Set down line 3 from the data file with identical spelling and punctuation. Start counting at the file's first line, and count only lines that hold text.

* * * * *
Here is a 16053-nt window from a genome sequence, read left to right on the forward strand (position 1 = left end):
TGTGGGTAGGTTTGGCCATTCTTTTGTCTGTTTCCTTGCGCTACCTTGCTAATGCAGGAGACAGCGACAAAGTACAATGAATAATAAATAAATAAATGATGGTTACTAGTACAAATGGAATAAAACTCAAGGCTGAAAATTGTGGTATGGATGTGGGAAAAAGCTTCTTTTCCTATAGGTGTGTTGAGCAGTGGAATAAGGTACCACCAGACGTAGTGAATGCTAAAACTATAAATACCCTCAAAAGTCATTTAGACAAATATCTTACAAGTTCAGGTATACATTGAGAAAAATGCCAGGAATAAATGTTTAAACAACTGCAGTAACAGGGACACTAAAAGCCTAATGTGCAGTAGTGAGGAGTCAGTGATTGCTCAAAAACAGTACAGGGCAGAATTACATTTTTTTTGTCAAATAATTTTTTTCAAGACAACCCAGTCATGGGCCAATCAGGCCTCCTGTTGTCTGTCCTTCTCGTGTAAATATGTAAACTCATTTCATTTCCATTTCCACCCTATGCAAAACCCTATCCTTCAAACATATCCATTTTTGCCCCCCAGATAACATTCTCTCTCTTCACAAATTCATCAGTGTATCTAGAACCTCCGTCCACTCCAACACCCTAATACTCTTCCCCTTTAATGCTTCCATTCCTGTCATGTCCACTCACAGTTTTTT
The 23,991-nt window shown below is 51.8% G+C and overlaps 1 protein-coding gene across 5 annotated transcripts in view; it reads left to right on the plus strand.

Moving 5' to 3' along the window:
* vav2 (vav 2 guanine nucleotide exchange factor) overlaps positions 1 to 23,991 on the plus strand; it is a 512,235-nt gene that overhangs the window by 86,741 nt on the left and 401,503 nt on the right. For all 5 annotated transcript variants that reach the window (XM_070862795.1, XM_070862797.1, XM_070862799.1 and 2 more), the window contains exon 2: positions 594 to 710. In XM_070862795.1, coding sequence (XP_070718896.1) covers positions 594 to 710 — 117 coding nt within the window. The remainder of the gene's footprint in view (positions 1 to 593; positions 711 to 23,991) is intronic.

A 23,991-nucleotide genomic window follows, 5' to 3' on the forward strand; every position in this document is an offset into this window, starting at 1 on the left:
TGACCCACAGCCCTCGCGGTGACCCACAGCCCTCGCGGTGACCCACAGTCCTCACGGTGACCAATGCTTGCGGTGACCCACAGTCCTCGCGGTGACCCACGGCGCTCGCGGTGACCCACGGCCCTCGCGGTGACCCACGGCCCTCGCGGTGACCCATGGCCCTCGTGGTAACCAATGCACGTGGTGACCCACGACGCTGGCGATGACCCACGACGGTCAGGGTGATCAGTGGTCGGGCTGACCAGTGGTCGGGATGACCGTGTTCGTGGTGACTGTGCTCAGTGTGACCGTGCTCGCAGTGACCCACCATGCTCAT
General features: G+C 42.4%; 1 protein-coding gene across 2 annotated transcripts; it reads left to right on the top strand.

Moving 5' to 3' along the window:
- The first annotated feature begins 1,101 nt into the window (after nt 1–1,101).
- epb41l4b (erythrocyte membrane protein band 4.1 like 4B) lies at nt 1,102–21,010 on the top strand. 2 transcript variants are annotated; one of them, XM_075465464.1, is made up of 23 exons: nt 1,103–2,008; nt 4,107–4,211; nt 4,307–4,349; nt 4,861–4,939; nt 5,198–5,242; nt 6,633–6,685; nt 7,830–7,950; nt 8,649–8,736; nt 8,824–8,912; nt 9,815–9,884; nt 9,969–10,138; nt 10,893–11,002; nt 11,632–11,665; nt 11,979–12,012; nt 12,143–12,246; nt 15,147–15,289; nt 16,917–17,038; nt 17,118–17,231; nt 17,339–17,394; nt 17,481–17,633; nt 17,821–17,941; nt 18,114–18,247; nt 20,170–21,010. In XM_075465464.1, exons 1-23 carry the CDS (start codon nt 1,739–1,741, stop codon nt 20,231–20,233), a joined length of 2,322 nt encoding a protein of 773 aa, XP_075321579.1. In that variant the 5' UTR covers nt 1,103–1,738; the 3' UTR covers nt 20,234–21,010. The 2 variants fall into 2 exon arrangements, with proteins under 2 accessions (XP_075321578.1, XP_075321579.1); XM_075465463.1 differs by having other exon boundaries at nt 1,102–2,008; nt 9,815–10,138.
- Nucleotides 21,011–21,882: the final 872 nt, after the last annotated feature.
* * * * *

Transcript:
The 23,991-nt window shown below is 51.8% G+C and overlaps 1 protein-coding gene across 5 annotated transcripts in view; it reads left to right on the plus strand.